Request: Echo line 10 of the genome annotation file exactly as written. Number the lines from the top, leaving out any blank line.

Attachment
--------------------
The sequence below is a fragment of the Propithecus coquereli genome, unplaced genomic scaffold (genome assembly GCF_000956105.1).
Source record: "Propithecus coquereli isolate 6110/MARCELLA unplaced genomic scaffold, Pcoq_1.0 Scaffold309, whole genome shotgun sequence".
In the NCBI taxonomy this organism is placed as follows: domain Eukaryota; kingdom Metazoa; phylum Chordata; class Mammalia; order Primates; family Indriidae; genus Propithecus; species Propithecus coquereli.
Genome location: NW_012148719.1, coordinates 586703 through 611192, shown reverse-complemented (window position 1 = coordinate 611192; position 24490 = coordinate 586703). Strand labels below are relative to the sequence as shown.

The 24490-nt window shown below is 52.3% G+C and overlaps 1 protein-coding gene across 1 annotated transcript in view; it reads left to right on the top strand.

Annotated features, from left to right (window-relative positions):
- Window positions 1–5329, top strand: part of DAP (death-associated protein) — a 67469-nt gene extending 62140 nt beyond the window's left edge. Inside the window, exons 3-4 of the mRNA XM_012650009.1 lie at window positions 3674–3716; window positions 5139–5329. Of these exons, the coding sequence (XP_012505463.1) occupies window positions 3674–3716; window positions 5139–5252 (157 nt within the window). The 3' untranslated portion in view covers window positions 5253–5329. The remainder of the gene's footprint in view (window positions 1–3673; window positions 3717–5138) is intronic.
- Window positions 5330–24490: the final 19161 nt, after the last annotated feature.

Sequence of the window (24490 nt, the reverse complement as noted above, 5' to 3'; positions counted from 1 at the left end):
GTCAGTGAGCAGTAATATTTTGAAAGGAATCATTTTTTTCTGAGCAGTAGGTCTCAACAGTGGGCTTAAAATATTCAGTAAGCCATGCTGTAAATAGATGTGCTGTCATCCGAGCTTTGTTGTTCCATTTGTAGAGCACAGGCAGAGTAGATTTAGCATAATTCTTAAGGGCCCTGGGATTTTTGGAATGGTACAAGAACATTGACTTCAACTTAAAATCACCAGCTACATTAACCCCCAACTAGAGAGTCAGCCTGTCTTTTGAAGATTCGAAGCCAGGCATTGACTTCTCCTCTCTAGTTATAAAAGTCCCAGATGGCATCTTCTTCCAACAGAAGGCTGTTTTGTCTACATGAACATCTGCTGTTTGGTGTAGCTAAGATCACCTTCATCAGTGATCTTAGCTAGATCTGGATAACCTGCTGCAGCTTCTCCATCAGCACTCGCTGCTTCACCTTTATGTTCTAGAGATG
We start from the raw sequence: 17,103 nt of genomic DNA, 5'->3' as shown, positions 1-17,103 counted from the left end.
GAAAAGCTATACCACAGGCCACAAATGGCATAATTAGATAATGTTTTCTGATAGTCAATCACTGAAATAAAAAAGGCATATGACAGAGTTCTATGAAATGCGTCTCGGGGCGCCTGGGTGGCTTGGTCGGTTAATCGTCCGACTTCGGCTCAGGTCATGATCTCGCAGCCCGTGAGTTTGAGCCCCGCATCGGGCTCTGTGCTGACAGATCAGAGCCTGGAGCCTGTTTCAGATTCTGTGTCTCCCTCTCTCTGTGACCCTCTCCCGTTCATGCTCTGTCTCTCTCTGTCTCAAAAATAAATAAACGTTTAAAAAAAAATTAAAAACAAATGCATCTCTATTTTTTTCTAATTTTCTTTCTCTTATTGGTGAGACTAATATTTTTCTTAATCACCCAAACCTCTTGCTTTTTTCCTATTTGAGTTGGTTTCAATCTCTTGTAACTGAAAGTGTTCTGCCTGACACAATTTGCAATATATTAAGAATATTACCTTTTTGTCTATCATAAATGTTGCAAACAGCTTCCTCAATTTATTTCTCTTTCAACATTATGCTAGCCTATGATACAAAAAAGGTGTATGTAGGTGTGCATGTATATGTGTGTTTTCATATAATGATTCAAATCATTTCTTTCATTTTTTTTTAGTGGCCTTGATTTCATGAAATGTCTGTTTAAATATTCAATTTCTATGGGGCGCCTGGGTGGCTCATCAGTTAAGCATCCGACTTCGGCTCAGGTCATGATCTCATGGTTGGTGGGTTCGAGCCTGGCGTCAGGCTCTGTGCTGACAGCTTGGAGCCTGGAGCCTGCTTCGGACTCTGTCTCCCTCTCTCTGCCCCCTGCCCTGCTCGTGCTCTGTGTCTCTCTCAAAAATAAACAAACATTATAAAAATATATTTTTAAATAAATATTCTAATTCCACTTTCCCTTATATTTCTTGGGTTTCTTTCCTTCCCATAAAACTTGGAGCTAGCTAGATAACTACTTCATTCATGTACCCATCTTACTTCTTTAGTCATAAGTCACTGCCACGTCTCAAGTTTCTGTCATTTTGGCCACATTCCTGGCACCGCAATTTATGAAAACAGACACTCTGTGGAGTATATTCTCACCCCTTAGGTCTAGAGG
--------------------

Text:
GTCAGTGAGCAGTAATATTTTGAAAGGAATCATTTTTTTCTGAGCAGTAGGTCTCAACAGTGGGCTTAAAATATTCAGTAAGCCATGCTGTAAATAGATGTGCTGTCATCCGAGCTTTGTTGTTCCATTTGTAGAGCACAGGCAGAGTAGATTTAGCATAATTCTTAAGGGCCCTGGGATTTTTGGAATGGTACAAGAACATTGACTTCAACTTAAAATCACCAGCTACATTAACCCCCAACTAGAGAGTCAGCCTGTCTTTTGAAGATTCGAAGCCAGGCATTGACTTCTCCTCTCTAGTTATAAAAGTCCCAGATGGCATCTTCTTCCAACAGAAGGCTGTTTTGTCTACATGAACATCTGCTGTTTGGTGTAGCTAAGATCACCTTCATCAGTGATCTTAGCTAGATCTGGATAACCTGCTGCAGCTTCTCCATCAGCACTCGCTGCTTCACCTTTATGTTCTAGAGATG